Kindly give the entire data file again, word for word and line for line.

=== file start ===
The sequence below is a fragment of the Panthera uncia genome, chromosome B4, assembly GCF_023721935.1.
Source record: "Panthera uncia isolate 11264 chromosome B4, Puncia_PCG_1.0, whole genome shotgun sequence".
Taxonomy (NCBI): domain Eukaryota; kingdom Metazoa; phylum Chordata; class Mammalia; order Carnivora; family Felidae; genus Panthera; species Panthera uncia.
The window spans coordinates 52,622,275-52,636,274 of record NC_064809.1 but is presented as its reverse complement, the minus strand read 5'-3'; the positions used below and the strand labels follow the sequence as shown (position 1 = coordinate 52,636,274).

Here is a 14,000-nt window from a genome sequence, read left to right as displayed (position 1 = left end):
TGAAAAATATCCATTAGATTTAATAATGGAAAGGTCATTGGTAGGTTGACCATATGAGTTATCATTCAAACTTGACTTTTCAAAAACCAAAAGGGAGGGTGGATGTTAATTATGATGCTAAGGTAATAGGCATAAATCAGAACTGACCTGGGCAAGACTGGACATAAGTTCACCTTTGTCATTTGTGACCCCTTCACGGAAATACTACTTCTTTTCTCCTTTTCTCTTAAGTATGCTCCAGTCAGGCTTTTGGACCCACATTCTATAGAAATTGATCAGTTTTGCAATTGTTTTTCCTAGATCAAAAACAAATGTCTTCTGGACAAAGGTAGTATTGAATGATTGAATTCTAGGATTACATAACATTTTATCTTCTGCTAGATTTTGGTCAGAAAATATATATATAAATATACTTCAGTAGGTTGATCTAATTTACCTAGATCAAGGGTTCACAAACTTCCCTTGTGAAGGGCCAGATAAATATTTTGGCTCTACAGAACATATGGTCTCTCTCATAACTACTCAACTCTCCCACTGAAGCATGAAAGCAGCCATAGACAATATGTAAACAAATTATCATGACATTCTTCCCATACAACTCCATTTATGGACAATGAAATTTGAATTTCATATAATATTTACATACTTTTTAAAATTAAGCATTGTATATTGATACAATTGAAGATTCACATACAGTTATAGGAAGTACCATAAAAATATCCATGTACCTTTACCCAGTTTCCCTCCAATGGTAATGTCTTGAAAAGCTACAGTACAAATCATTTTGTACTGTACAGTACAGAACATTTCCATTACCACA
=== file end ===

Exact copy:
The sequence below is a fragment of the Panthera uncia genome, chromosome B4, assembly GCF_023721935.1.
Source record: "Panthera uncia isolate 11264 chromosome B4, Puncia_PCG_1.0, whole genome shotgun sequence".
Taxonomy (NCBI): domain Eukaryota; kingdom Metazoa; phylum Chordata; class Mammalia; order Carnivora; family Felidae; genus Panthera; species Panthera uncia.
The window spans coordinates 52,622,275-52,636,274 of record NC_064809.1 but is presented as its reverse complement, the minus strand read 5'-3'; the positions used below and the strand labels follow the sequence as shown (position 1 = coordinate 52,636,274).

Here is a 14,000-nt window from a genome sequence, read left to right as displayed (position 1 = left end):
TGAAAAATATCCATTAGATTTAATAATGGAAAGGTCATTGGTAGGTTGACCATATGAGTTATCATTCAAACTTGACTTTTCAAAAACCAAAAGGGAGGGTGGATGTTAATTATGATGCTAAGGTAATAGGCATAAATCAGAACTGACCTGGGCAAGACTGGACATAAGTTCACCTTTGTCATTTGTGACCCCTTCACGGAAATACTACTTCTTTTCTCCTTTTCTCTTAAGTATGCTCCAGTCAGGCTTTTGGACCCACATTCTATAGAAATTGATCAGTTTTGCAATTGTTTTTCCTAGATCAAAAACAAATGTCTTCTGGACAAAGGTAGTATTGAATGATTGAATTCTAGGATTACATAACATTTTATCTTCTGCTAGATTTTGGTCAGAAAATATATATATAAATATACTTCAGTAGGTTGATCTAATTTACCTAGATCAAGGGTTCACAAACTTCCCTTGTGAAGGGCCAGATAAATATTTTGGCTCTACAGAACATATGGTCTCTCTCATAACTACTCAACTCTCCCACTGAAGCATGAAAGCAGCCATAGACAATATGTAAACAAATTATCATGACATTCTTCCCATACAACTCCATTTATGGACAATGAAATTTGAATTTCATATAATATTTACATACTTTTTAAAATTAAGCATTGTATATTGATACAATTGAAGATTCACATACAGTTATAGGAAGTACCATAAAAATATCCATGTACCTTTACCCAGTTTCCCTCCAATGGTAATGTCTTGAAAAGCTACAGTACAAATCATTTTGTACTGTACAGTACAGAACATTTCCATTACCACA